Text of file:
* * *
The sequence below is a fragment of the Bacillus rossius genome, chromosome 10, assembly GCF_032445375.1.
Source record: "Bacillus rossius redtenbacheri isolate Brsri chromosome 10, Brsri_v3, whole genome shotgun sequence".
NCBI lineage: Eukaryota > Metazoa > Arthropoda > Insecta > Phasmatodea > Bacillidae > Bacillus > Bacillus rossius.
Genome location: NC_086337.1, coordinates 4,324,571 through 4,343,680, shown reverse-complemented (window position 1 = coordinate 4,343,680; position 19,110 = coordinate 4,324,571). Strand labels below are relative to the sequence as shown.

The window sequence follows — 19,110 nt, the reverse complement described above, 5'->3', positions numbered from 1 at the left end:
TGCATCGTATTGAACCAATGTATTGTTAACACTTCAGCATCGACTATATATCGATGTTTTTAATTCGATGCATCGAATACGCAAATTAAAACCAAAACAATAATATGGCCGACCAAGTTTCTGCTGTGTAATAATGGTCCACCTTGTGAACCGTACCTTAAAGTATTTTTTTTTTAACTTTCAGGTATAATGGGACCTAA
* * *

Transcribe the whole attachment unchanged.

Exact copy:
The sequence below is a fragment of the Bacillus rossius genome, chromosome 10, assembly GCF_032445375.1.
Source record: "Bacillus rossius redtenbacheri isolate Brsri chromosome 10, Brsri_v3, whole genome shotgun sequence".
NCBI lineage: Eukaryota > Metazoa > Arthropoda > Insecta > Phasmatodea > Bacillidae > Bacillus > Bacillus rossius.
Genome location: NC_086337.1, coordinates 4,324,571 through 4,343,680, shown reverse-complemented (window position 1 = coordinate 4,343,680; position 19,110 = coordinate 4,324,571). Strand labels below are relative to the sequence as shown.

The window sequence follows — 19,110 nt, the reverse complement described above, 5'->3', positions numbered from 1 at the left end:
TGCATCGTATTGAACCAATGTATTGTTAACACTTCAGCATCGACTATATATCGATGTTTTTAATTCGATGCATCGAATACGCAAATTAAAACCAAAACAATAATATGGCCGACCAAGTTTCTGCTGTGTAATAATGGTCCACCTTGTGAACCGTACCTTAAAGTATTTTTTTTTTAACTTTCAGGTATAATGGGACCTAA